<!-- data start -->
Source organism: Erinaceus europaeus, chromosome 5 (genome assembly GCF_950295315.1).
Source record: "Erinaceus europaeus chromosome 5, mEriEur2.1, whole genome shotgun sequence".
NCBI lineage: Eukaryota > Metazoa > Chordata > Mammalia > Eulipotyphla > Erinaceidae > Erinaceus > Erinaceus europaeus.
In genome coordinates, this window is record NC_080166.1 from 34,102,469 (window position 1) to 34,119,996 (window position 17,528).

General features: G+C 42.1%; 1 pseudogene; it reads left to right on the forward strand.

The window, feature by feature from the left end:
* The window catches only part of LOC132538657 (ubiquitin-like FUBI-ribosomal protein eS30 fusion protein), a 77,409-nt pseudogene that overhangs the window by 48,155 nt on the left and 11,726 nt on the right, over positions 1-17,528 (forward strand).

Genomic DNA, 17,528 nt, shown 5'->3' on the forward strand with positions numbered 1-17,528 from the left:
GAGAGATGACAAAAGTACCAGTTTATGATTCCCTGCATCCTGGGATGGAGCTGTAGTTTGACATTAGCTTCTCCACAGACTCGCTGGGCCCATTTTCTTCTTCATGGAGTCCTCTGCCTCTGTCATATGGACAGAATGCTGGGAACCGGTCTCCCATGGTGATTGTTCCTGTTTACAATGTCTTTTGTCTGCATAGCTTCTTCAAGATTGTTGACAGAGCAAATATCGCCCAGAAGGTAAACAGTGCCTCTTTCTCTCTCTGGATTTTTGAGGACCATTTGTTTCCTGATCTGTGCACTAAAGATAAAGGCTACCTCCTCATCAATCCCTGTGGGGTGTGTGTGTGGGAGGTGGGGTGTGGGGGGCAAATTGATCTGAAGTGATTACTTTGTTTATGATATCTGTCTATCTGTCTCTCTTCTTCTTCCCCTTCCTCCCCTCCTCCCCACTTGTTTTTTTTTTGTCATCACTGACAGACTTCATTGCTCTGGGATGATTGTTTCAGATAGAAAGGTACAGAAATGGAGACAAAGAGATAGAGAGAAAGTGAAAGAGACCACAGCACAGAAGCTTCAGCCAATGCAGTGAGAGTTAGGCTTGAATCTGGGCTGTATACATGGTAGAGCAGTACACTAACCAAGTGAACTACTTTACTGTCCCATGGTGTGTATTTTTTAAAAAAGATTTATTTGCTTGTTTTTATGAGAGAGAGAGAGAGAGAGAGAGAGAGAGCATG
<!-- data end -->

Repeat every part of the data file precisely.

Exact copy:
Source organism: Erinaceus europaeus, chromosome 5 (genome assembly GCF_950295315.1).
Source record: "Erinaceus europaeus chromosome 5, mEriEur2.1, whole genome shotgun sequence".
NCBI lineage: Eukaryota > Metazoa > Chordata > Mammalia > Eulipotyphla > Erinaceidae > Erinaceus > Erinaceus europaeus.
In genome coordinates, this window is record NC_080166.1 from 34,102,469 (window position 1) to 34,119,996 (window position 17,528).

General features: G+C 42.1%; 1 pseudogene; it reads left to right on the forward strand.

The window, feature by feature from the left end:
* The window catches only part of LOC132538657 (ubiquitin-like FUBI-ribosomal protein eS30 fusion protein), a 77,409-nt pseudogene that overhangs the window by 48,155 nt on the left and 11,726 nt on the right, over positions 1-17,528 (forward strand).

Genomic DNA, 17,528 nt, shown 5'->3' on the forward strand with positions numbered 1-17,528 from the left:
GAGAGATGACAAAAGTACCAGTTTATGATTCCCTGCATCCTGGGATGGAGCTGTAGTTTGACATTAGCTTCTCCACAGACTCGCTGGGCCCATTTTCTTCTTCATGGAGTCCTCTGCCTCTGTCATATGGACAGAATGCTGGGAACCGGTCTCCCATGGTGATTGTTCCTGTTTACAATGTCTTTTGTCTGCATAGCTTCTTCAAGATTGTTGACAGAGCAAATATCGCCCAGAAGGTAAACAGTGCCTCTTTCTCTCTCTGGATTTTTGAGGACCATTTGTTTCCTGATCTGTGCACTAAAGATAAAGGCTACCTCCTCATCAATCCCTGTGGGGTGTGTGTGTGGGAGGTGGGGTGTGGGGGGCAAATTGATCTGAAGTGATTACTTTGTTTATGATATCTGTCTATCTGTCTCTCTTCTTCTTCCCCTTCCTCCCCTCCTCCCCACTTGTTTTTTTTTTGTCATCACTGACAGACTTCATTGCTCTGGGATGATTGTTTCAGATAGAAAGGTACAGAAATGGAGACAAAGAGATAGAGAGAAAGTGAAAGAGACCACAGCACAGAAGCTTCAGCCAATGCAGTGAGAGTTAGGCTTGAATCTGGGCTGTATACATGGTAGAGCAGTACACTAACCAAGTGAACTACTTTACTGTCCCATGGTGTGTATTTTTTAAAAAAGATTTATTTGCTTGTTTTTATGAGAGAGAGAGAGAGAGAGAGAGAGAGAGCATG